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Queen's China Gaffe: Beijing Newspaper Calls British Media 'Barbarians'

 
 
Miller
 
Reply Sat 14 May, 2016 10:46 am
Queen's China Gaffe: Beijing Newspaper Calls British Media 'Barbarians'

Ed Flanagan
NBC News

BEIJING — Chinese state media branded British journalists "barbarians" Thursday after Queen Elizabeth II was caught grousing about the behavior of Beijing officials during a state visit to the U.K.

The queen was caught on camera describing Chinese officials as "very rude" during a conversation with a senior police officer at an event celebrating the monarch's 90th birthday. Her remarks were widely reported.

The Global Times described Britain's media as "narcissistic" and "reckless," and accused it of blowing the story out of proportion.

"[The British media] have retained the bad manners of barbarians," the paper railed, before claiming that Sino-British relations were entering a new "golden era" that would not be affected by the incident.

The queen's comments, which were initially censored in China, revealed tensions between British officials and their Chinese counterparts during president Xi Jinping's first state visit to the U.K. in October.

"The queen's words show us British arrogance," declared one user on Weibo. "Is it polite to talk about people behind their backs?"

"This is the so-called British gentlemanly spirit," wrote another user. "They act like gentlemen but indeed are racists."

First Published May 12 2016, 9:09 am ET

 
Tes yeux noirs
 
  1  
Reply Sat 14 May, 2016 01:08 pm
Speaking as a "Brit", I can only say that much of the British media is indeed run by "barbarians". Racism in the Royal Family is no surprise. The Queen's mother could not bear Jews, and her uncle was a Nazi supporter. Apparently Barack Obama was talking about a meeting with Chinese leaders and Prince Philip (the Queen's husband) said "Can you tell the difference between them?" (Obama said he could).

The below picture is of the British politician and life peer Lord Taylor of Warwick, who comes from Birmingham (England). When Prince Philip met him, he asked “And what exotic part of the world do you come from?”

http://atlantablackstar.com/wp-content/uploads/2015/04/lord-taylor-of-warwick-pic-pa-534974882-1-600x400.jpg

Prince Philip's remarks are celebrated by some Brits; one that made me laugh and then feel guilty was the time he said "Deaf? If you're near there, no wonder you are deaf." to a group of deaf children standing near a Caribbean steel drum band in 2000.

I definitely didn't laugh about the time he said "If you stay here much longer, you will go home with slitty eyes." to a British student during a visit to China.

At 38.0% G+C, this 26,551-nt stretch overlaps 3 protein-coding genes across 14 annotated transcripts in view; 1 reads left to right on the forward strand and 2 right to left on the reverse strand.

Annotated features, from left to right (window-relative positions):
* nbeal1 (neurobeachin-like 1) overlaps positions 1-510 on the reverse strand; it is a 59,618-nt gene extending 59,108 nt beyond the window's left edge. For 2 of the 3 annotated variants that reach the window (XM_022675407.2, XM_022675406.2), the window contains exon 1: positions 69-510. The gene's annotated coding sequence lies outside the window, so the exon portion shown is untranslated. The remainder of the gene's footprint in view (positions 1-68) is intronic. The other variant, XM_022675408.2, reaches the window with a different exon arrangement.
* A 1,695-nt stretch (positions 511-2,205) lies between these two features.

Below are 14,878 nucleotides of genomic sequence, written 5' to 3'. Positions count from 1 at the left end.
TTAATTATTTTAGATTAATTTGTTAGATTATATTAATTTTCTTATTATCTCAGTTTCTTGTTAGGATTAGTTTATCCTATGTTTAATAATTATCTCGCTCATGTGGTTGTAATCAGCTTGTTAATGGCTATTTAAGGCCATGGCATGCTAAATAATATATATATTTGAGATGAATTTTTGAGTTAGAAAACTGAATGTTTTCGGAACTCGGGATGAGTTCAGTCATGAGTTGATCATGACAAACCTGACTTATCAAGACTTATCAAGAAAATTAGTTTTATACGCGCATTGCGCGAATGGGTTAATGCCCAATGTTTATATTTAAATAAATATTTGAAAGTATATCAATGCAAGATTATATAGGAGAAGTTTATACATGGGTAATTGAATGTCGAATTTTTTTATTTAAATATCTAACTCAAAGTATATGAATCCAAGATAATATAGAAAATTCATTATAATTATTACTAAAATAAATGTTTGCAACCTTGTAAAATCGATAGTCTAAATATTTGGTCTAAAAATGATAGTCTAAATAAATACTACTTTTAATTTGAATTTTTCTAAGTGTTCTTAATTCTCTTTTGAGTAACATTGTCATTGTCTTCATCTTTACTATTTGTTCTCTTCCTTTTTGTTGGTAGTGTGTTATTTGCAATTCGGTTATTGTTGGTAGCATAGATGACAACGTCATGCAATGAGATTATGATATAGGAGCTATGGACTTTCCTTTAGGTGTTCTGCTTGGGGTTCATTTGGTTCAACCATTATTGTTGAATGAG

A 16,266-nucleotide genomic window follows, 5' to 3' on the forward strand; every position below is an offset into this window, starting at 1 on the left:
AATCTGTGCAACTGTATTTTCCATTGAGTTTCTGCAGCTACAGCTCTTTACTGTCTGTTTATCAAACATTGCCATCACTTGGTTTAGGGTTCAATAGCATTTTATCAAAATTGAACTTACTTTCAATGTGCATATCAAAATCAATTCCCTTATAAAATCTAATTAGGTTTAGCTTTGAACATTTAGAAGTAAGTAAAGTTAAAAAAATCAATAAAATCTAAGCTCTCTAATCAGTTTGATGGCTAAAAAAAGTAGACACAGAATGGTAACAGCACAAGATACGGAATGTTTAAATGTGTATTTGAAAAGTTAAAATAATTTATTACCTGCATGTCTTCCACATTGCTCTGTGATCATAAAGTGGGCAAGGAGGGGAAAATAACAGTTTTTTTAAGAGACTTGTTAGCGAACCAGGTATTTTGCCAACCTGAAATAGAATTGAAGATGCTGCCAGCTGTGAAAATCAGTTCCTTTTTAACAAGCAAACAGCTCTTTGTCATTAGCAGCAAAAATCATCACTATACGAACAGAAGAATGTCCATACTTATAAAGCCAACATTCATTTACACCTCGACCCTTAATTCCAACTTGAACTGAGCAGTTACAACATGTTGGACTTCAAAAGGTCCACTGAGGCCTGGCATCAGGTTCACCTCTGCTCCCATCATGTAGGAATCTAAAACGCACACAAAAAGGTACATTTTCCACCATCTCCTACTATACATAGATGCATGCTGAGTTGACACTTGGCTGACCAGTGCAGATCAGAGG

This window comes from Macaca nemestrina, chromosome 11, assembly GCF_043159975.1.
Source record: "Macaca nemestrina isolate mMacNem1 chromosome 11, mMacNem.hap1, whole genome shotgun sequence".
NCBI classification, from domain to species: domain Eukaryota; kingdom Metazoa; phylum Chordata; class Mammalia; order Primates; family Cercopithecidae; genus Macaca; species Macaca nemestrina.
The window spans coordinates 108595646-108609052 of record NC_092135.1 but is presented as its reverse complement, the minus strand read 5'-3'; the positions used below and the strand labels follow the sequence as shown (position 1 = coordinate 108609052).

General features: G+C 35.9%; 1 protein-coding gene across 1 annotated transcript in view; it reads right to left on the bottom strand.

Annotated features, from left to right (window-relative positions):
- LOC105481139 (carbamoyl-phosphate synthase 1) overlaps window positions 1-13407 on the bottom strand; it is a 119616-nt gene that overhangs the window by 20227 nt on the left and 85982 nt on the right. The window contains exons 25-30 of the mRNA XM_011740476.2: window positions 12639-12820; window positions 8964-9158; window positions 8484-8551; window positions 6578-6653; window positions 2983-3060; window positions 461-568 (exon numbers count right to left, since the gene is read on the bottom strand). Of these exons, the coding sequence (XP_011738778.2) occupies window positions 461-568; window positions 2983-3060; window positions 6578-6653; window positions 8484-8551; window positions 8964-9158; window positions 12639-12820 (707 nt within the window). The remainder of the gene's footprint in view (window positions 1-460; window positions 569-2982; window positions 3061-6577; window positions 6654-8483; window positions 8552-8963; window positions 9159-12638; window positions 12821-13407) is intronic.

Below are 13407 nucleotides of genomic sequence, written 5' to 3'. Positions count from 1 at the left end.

Here's another Chinese one...

"If it has four legs and it is not a chair, if it has got two wings and it flies but is not an aeroplane and if it swims and it is not a submarine, the Cantonese will eat it." Said to a World Wildlife Fund meeting in 1986.
PUNKEY
 
  1  
Reply Sat 14 May, 2016 02:29 pm
My grandmother was English. She would say, "You don't look any worse than you did 10 years ago." to acquaintances.

She could be cutting and caustic. a very cold woman.

No cookies at her house, for sure. I never remembered her touching me.

Tes yeux noirs
 
  4  
Reply Sat 14 May, 2016 03:19 pm
@PUNKEY,
Quote:
She could be cutting and caustic. a very cold woman.

You find those in all nationalities. Nothing to do with being "English".
Lordyaswas
 
  2  
Reply Sat 14 May, 2016 03:31 pm
Personally, I am so disgusted at being English, I am going out into the back garden after posting this, and beat myself up with my new border fork.

Oh, the shame.
ossobuco
 
  1  
Reply Sat 14 May, 2016 03:39 pm
@Tes yeux noirs,
A story I've told before -
The head of our department of medicine was taking Prince Philip for a tour of our facilities, including my clinical immunology lab. I do mean my, as I was the only person working there. I went to the ladies room and stayed there a bunch of minutes. This was in California.

That involved varied feelings, shyness (this was mid sixties), irishness by me, pomposity displeasure, and they didn't ask me-ness. A lot of us weren't all that keen on the department guy either, so that was probably in there as a component.
Long time ago, and I'm ballsier now, as far as showing up.
0 Replies
 
ossobuco
 
  1  
Reply Sat 14 May, 2016 03:51 pm
On the other hand, I read a long and fairly painful article about Xi Jinping and his treatment of people in various chinese areas. Probably in the New Yorker, probably a couple of years ago. Not nice.
Tes yeux noirs
 
  2  
Reply Sat 14 May, 2016 05:43 pm
@ossobuco,
Quote:
On the other hand

Don't get me wrong, I'm sure the Chinese officials that the Queen met were rude as ****.
ossobuco
 
  0  
Reply Sat 14 May, 2016 05:53 pm
@Tes yeux noirs,
ok..
0 Replies
 
Setanta
 
  1  
Reply Sat 14 May, 2016 06:38 pm
To this day the Chinese peddle that "middle kingdom" crapola in which they see themselves as the only civilized culture in a sea of barbarian ape-men. I have zero sympathy with a nation whose self-image is based on an institutional rudeness and contempt for others.
0 Replies
 
Foofie
 
  -1  
Reply Sat 14 May, 2016 08:14 pm
However many American white guys do marry Chinese girls, and seem to be happily married. I am conjecturing that the attraction is not just based on their tendency to be petite, with pretty hair, and a willingness to not have the last word in every conversation, but the unconscious feeling amongst males collectively that an Asian wife is the new trophy wife. Be that as it may, at some point the Royals may realize their island nation is populated with many people with a Chinese ancestor. This was predicted when mother nature made us mammals.
0 Replies
 
Miller
 
  -1  
Reply Sun 15 May, 2016 10:41 am
@Lordyaswas,
Lordyaswas wrote:

Personally, I am so disgusted at being English, I am going out into the back garden after posting this, and beat myself up with my new border fork.

Oh, the shame.


You don't own a wooden spoon?
0 Replies
 
Foofie
 
  -2  
Reply Sun 15 May, 2016 06:36 pm
@Tes yeux noirs,
Tes yeux noirs wrote:

Quote:
She could be cutting and caustic. a very cold woman.

You find those in all nationalities. Nothing to do with being "English".